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107 Cards in this Set

  • Front
  • Back
Who?
McCarthyism
Joseph McCarthy
What?
McCarthyism
period of intense paranoia and scrutiny
When? and Where?
McCarthyism
1950s USA
Why?
McCarthyism
During this period people from all walks of life became the subject of aggressive "witch-hunts," often based on inconclusive or questionable evidence.
Who?
civil defense
civilians around the world
What?
civil defense
Effort to prepare civilians in case of attack
When? and Where?
civil defense
1950s and 60s
United Kingdom, United States, Soviet Union
Why?
civil defense
People are what rebuilds a country after its destruction and it is therefore important for the economic security of a country to protect its people. Also, reducing fear and uncertainty via civil defense helps people's quality of life and has positive economic benefits.
Who?
Berlin Blockade
United States, Soviet Union, West Berlin
What?
Berlin Blockade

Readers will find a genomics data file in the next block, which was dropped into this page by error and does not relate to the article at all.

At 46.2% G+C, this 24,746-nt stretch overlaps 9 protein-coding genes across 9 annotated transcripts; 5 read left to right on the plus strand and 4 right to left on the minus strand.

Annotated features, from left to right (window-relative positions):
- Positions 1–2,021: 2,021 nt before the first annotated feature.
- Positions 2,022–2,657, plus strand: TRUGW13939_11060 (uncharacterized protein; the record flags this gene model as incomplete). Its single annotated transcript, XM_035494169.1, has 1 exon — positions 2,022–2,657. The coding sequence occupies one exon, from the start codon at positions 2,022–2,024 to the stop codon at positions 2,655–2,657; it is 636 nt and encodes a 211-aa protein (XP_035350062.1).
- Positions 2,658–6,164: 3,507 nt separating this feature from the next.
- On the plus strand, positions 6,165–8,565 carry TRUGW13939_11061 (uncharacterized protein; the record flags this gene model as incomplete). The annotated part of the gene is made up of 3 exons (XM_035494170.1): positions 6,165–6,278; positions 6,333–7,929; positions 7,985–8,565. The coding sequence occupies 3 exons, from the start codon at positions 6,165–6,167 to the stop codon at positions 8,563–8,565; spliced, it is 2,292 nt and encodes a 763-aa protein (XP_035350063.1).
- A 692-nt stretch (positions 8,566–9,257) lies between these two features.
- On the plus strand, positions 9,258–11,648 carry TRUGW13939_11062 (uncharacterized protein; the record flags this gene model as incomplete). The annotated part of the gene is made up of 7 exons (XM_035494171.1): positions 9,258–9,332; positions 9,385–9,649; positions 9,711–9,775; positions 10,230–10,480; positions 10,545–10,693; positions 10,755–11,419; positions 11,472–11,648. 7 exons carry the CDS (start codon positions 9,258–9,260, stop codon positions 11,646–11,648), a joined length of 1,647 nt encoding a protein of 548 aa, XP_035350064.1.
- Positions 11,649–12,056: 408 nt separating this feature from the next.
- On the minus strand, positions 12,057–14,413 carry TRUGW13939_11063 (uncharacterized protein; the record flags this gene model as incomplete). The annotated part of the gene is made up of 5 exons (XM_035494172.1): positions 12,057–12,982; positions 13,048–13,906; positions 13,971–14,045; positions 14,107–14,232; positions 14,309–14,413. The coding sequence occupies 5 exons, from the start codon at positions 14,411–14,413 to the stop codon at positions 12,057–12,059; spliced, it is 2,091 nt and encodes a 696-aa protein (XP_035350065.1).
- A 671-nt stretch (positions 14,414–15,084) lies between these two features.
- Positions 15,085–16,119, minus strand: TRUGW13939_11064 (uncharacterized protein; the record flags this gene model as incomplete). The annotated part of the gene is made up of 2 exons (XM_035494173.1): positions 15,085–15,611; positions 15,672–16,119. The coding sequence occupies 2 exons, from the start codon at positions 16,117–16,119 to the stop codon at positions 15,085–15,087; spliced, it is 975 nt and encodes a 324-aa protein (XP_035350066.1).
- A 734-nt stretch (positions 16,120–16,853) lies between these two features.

a land and water blockade of the city that had been instituted by the Soviet Union in the hope that the Allies would be forced to abandon West Berlin.
When? and Where?
Berlin Blockade
1948-49 West Berlin
Why?
Berlin Blockade
This is the first serious crisis of the Cold War.
Who?
Iron Curtain
Winston Churchill
What?
Iron Curtain
Term that refers to the boundary that symbolically, ideologically, and physically divided Europe into two separate areas
When? and Where?
Iron Curtain
1945-90 Europe
Why?
Iron Curtain
Served to keep people in and information out – this metaphor enjoyed wide acceptance in the West
Who?
Sputnik
USSR
What?